Protect your business by learning about common types of credit card scams and scenarios that criminals will target service professionals with. 

Scenarios that are always a scam

Customers asking to overpay for your services and give them or another person money back. 

A potential customer will offer a generously high amount for your services and then also ask for you to perform a 'favor' for them, by paying them the difference between the cost of your services and the amount they have paid you. 

The risk to you and your business is that the person you worked or the actual cardholder will dispute the charge with their bank. When a cardholder disputes a charge, the banks will pull that money directly out of your account, and hold it during the time the dispute is under review. You will be responsible for those funds during the dispute process. If you lose the dispute, then you are out the money refunded back to the customer, the money that you gave them as a ‘favor’ as well as any money you’ve spent on materials for the work.

Example: 

Scenarios that are more likely to be scams

Customer only communicates via text/email. This customer may claim that they are hard of hearing or recovering from something to add to their claim that they cannot speak on the phone. They may also be asking for a large amount of work or bulk installation to be done but are never available to meet and insist on only communicating via text/email.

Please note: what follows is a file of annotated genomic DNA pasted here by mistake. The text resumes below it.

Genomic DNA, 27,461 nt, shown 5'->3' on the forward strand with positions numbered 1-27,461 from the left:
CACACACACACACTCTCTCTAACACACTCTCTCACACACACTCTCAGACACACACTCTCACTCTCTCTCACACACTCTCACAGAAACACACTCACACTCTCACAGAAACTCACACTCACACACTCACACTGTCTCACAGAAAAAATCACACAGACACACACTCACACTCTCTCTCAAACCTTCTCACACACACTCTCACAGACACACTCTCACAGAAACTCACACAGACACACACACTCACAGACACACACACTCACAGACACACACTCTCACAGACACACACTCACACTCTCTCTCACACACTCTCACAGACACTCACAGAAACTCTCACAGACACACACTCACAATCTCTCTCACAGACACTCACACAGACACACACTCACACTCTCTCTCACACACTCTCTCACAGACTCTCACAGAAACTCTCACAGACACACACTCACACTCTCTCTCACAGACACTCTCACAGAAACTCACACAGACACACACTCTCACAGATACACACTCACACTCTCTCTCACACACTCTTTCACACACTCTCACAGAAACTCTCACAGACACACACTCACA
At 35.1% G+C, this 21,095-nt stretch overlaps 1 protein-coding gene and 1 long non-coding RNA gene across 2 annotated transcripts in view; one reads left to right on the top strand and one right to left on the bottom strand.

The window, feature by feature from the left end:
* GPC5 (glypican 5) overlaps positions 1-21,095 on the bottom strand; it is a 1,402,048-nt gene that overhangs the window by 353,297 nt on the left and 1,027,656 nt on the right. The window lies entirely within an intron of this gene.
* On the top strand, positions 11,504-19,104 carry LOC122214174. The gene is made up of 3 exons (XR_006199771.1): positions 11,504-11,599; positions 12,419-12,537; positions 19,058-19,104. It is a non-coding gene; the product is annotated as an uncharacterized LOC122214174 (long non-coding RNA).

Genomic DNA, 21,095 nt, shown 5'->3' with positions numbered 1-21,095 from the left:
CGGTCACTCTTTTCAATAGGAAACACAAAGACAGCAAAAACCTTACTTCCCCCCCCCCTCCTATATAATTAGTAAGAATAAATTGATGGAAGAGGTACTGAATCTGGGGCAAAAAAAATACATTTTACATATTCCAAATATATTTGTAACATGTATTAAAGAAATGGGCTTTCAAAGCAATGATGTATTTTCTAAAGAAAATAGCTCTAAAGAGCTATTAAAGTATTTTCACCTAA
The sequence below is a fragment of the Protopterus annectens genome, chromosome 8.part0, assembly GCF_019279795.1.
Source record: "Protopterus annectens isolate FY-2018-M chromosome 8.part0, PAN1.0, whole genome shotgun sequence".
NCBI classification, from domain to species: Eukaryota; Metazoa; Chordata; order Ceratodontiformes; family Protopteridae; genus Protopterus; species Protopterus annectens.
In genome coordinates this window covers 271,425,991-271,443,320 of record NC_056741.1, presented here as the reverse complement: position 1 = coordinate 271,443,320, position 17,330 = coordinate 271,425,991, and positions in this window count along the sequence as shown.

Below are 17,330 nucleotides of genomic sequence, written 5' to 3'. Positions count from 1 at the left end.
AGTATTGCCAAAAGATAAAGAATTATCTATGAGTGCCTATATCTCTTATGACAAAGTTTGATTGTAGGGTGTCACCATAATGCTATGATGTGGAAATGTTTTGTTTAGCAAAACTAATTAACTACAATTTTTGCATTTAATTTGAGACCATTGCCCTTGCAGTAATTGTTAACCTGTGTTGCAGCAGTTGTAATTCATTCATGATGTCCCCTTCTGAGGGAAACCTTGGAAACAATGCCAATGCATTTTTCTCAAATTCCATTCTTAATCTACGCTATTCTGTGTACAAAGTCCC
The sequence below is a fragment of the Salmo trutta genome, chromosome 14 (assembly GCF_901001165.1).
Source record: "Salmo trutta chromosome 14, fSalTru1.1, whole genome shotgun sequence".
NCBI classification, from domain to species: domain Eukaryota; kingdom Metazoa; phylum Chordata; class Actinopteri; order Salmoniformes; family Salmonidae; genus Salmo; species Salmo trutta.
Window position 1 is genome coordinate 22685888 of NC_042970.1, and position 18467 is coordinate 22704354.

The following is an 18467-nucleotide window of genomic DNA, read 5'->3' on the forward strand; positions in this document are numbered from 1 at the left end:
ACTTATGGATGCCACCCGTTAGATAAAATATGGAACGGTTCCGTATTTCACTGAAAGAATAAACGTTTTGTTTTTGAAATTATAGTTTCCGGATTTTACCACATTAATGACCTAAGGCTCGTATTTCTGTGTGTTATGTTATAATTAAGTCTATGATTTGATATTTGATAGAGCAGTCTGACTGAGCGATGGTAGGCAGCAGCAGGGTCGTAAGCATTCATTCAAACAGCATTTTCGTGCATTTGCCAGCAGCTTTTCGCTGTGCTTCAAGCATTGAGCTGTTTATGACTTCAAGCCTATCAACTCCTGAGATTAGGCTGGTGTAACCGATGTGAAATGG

The risk here is that they are probably using stolen credit cards to pay for work and when the cardholder whose card was stolen disputes the charge, you will be out the money for the work, the materials bought for the job, and all the time you spent doing the work.

Customers you've only communicated over text/phone/email asking to ship equipment. If you've never met a customer and they are asking you to ship equipment (Nest thermostats, Generators, Hvac units etc.) to a location out of state or your area, be weary. 

Just like with the other examples, what is likely happening is that someone pretending to be a homeowner is giving you stolen card information so that you’ll ship them something that they can then later sell. After the owner of the stolen card notices the charge and disputes it, you’ll be out both the money that they paid you and also the physical goods.

Scenarios you should be weary about

Customers asking what forms of payment you take early in the conversation. Something to be aware of is if a potential customer is specifically ask if you take credit cards before you've even started discussing the type of work that they need. 

Example: 

Customer's card doesn't go through multiple times.

A behavior to be aware of is if a customer's card declines repeatedly and they ask you to lower or change the amount multiple times until a charge successfully goes through.

If this is happening in the field, it might be likely that this customer actually is just hitting a per-transaction limit on their card, but this paired with another odd behavior is something to keep an eye out for. A great way to quickly check is to just calmly ask the person to call their bank. If they refuse to call their bank (because who would refuse to call their own bank), be cautious.

What can I do to protect myself and my business?

Get to know your customer. 

Verify their address. Look up the address they are requesting you to perform work at or ship things to. Is the home vacant or up for sale? 

Limit taking payment over the phone from customers you've never met before.

Ask someone else if this has happened to them before. Chances are, it has. Join our community of Pros to connect with other service professionals and get a second opinion. 

Trust your gut. If something doesn't feel right, trust your gut, it is usually right. Require cash upfront if someone is insistent on using cards.

Learn how Instapay can have your credit card payment in hand in less than 30 minutes.

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